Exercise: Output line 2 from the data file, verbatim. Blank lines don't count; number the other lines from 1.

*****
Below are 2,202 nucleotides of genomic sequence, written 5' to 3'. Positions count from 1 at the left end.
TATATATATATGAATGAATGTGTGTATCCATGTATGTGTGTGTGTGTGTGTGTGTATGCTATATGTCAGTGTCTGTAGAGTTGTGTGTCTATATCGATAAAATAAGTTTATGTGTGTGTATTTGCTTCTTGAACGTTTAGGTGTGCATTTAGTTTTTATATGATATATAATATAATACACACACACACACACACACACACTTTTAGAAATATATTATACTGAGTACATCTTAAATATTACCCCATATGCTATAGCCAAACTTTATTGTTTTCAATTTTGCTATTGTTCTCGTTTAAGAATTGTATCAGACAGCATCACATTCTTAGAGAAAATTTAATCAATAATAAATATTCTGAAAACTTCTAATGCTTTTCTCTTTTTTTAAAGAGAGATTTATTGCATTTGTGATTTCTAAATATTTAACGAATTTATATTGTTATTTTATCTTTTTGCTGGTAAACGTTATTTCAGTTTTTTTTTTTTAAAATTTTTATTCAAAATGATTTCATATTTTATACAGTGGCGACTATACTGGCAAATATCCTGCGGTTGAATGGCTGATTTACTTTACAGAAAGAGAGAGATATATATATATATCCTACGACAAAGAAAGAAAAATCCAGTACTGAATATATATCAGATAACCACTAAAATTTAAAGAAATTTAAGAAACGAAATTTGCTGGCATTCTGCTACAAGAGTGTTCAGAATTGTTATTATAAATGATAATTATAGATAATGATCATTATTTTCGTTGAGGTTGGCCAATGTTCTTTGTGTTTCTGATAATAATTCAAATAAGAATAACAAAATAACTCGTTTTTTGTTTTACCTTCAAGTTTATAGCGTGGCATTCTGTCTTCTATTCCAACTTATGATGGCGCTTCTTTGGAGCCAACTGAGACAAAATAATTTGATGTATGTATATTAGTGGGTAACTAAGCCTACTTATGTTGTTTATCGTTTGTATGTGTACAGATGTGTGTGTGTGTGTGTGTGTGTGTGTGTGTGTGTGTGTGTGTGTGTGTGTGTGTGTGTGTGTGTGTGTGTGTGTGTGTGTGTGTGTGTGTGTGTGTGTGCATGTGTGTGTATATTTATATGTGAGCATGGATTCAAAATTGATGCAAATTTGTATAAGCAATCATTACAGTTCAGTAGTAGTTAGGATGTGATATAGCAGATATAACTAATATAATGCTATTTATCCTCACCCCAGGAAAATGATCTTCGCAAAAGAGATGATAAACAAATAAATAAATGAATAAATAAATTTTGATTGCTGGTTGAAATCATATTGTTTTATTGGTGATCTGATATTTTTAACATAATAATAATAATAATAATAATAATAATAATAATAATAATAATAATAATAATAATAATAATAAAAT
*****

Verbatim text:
TATATATATATGAATGAATGTGTGTATCCATGTATGTGTGTGTGTGTGTGTGTGTATGCTATATGTCAGTGTCTGTAGAGTTGTGTGTCTATATCGATAAAATAAGTTTATGTGTGTGTATTTGCTTCTTGAACGTTTAGGTGTGCATTTAGTTTTTATATGATATATAATATAATACACACACACACACACACACACACTTTTAGAAATATATTATACTGAGTACATCTTAAATATTACCCCATATGCTATAGCCAAACTTTATTGTTTTCAATTTTGCTATTGTTCTCGTTTAAGAATTGTATCAGACAGCATCACATTCTTAGAGAAAATTTAATCAATAATAAATATTCTGAAAACTTCTAATGCTTTTCTCTTTTTTTAAAGAGAGATTTATTGCATTTGTGATTTCTAAATATTTAACGAATTTATATTGTTATTTTATCTTTTTGCTGGTAAACGTTATTTCAGTTTTTTTTTTTTAAAATTTTTATTCAAAATGATTTCATATTTTATACAGTGGCGACTATACTGGCAAATATCCTGCGGTTGAATGGCTGATTTACTTTACAGAAAGAGAGAGATATATATATATATCCTACGACAAAGAAAGAAAAATCCAGTACTGAATATATATCAGATAACCACTAAAATTTAAAGAAATTTAAGAAACGAAATTTGCTGGCATTCTGCTACAAGAGTGTTCAGAATTGTTATTATAAATGATAATTATAGATAATGATCATTATTTTCGTTGAGGTTGGCCAATGTTCTTTGTGTTTCTGATAATAATTCAAATAAGAATAACAAAATAACTCGTTTTTTGTTTTACCTTCAAGTTTATAGCGTGGCATTCTGTCTTCTATTCCAACTTATGATGGCGCTTCTTTGGAGCCAACTGAGACAAAATAATTTGATGTATGTATATTAGTGGGTAACTAAGCCTACTTATGTTGTTTATCGTTTGTATGTGTACAGATGTGTGTGTGTGTGTGTGTGTGTGTGTGTGTGTGTGTGTGTGTGTGTGTGTGTGTGTGTGTGTGTGTGTGTGTGTGTGTGTGTGTGTGTGTGTGTGTGTGCATGTGTGTGTATATTTATATGTGAGCATGGATTCAAAATTGATGCAAATTTGTATAAGCAATCATTACAGTTCAGTAGTAGTTAGGATGTGATATAGCAGATATAACTAATATAATGCTATTTATCCTCACCCCAGGAAAATGATCTTCGCAAAAGAGATGATAAACAAATAAATAAATGAATAAATAAATTTTGATTGCTGGTTGAAATCATATTGTTTTATTGGTGATCTGATATTTTTAACATAATAATAATAATAATAATAATAATAATAATAATAATAATAATAATAATAATAATAATAATAAAAT